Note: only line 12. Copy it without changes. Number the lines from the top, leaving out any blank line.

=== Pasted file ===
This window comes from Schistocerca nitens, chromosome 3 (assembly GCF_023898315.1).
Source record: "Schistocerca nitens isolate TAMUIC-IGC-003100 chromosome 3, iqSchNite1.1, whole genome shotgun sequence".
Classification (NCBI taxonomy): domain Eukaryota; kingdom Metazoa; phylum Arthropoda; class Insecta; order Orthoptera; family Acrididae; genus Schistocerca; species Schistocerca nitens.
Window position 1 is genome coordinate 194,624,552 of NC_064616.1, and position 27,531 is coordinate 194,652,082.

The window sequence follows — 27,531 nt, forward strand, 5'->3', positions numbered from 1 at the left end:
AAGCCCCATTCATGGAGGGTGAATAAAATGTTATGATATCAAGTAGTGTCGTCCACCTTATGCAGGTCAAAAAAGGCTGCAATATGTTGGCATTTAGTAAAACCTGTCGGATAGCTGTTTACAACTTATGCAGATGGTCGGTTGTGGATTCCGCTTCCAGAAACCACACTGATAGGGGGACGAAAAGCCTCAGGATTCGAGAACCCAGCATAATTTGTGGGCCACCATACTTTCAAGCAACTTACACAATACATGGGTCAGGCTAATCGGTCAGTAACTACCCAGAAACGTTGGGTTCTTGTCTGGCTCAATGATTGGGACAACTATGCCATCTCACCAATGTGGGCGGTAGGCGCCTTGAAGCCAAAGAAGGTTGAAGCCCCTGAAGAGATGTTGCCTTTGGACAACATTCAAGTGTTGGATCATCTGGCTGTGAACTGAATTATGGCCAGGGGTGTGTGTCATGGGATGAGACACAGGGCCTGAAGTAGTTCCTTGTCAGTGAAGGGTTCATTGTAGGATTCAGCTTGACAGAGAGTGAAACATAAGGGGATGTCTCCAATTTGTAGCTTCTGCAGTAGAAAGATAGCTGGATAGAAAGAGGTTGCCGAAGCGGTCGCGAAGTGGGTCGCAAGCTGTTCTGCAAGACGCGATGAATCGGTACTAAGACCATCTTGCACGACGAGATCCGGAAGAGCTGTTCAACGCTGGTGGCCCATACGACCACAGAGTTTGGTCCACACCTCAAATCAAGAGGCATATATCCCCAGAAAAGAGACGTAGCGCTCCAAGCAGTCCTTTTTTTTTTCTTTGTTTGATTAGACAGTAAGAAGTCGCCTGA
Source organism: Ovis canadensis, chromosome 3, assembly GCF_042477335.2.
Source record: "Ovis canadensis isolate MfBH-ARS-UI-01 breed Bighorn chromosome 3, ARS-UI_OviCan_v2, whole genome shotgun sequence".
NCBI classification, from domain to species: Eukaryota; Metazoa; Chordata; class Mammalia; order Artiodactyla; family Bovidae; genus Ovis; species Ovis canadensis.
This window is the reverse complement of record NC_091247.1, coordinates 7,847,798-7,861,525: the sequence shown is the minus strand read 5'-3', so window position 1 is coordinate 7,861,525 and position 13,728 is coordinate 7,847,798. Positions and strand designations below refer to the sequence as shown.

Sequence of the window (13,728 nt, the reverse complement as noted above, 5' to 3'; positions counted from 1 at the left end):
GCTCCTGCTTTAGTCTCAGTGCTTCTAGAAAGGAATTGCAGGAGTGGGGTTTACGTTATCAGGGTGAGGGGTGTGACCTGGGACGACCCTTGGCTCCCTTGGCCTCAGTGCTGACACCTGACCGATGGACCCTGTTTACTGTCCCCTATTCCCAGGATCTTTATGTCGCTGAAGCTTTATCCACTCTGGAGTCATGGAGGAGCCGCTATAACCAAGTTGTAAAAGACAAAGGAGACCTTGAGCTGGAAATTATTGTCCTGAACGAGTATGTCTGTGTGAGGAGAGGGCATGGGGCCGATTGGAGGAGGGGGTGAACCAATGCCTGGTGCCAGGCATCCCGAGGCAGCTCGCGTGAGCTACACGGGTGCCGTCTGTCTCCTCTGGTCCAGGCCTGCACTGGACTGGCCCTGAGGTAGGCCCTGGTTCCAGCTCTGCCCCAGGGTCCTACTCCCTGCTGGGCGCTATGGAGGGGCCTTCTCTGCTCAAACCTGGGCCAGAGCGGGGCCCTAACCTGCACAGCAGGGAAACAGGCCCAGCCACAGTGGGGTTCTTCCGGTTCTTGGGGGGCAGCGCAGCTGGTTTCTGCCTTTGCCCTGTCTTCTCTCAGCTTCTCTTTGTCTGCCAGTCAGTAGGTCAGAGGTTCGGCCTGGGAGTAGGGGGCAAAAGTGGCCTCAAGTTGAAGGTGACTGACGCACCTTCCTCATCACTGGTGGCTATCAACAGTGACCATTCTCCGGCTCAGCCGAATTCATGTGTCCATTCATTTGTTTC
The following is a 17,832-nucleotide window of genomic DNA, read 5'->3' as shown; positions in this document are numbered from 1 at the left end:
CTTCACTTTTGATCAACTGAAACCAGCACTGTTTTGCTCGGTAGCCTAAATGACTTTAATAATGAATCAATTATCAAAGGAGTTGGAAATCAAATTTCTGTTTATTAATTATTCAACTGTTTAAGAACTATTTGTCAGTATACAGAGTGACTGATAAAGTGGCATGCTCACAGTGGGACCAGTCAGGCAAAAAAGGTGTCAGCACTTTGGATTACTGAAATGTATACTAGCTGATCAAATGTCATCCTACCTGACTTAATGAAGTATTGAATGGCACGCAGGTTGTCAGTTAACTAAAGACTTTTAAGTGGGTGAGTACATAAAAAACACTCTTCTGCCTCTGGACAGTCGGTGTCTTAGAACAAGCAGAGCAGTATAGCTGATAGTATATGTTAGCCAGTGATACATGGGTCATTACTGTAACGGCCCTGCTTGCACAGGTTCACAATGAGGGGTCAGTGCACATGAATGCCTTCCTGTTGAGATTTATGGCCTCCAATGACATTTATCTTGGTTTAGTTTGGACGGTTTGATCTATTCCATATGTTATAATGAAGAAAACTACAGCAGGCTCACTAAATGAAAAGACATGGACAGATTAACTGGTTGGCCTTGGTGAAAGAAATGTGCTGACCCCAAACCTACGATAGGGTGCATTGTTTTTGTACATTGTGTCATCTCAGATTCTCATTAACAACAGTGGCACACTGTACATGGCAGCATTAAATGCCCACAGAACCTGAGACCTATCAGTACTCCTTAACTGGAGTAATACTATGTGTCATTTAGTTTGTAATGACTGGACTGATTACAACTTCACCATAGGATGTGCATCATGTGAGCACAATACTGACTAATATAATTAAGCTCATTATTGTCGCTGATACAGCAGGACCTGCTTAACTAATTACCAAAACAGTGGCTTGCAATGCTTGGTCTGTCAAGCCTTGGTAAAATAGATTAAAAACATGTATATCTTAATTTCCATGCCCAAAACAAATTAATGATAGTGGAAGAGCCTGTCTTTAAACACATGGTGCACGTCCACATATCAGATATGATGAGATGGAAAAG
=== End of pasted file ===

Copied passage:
GCTCCTGCTTTAGTCTCAGTGCTTCTAGAAAGGAATTGCAGGAGTGGGGTTTACGTTATCAGGGTGAGGGGTGTGACCTGGGACGACCCTTGGCTCCCTTGGCCTCAGTGCTGACACCTGACCGATGGACCCTGTTTACTGTCCCCTATTCCCAGGATCTTTATGTCGCTGAAGCTTTATCCACTCTGGAGTCATGGAGGAGCCGCTATAACCAAGTTGTAAAAGACAAAGGAGACCTTGAGCTGGAAATTATTGTCCTGAACGAGTATGTCTGTGTGAGGAGAGGGCATGGGGCCGATTGGAGGAGGGGGTGAACCAATGCCTGGTGCCAGGCATCCCGAGGCAGCTCGCGTGAGCTACACGGGTGCCGTCTGTCTCCTCTGGTCCAGGCCTGCACTGGACTGGCCCTGAGGTAGGCCCTGGTTCCAGCTCTGCCCCAGGGTCCTACTCCCTGCTGGGCGCTATGGAGGGGCCTTCTCTGCTCAAACCTGGGCCAGAGCGGGGCCCTAACCTGCACAGCAGGGAAACAGGCCCAGCCACAGTGGGGTTCTTCCGGTTCTTGGGGGGCAGCGCAGCTGGTTTCTGCCTTTGCCCTGTCTTCTCTCAGCTTCTCTTTGTCTGCCAGTCAGTAGGTCAGAGGTTCGGCCTGGGAGTAGGGGGCAAAAGTGGCCTCAAGTTGAAGGTGACTGACGCACCTTCCTCATCACTGGTGGCTATCAACAGTGACCATTCTCCGGCTCAGCCGAATTCATGTGTCCATTCATTTGTTTC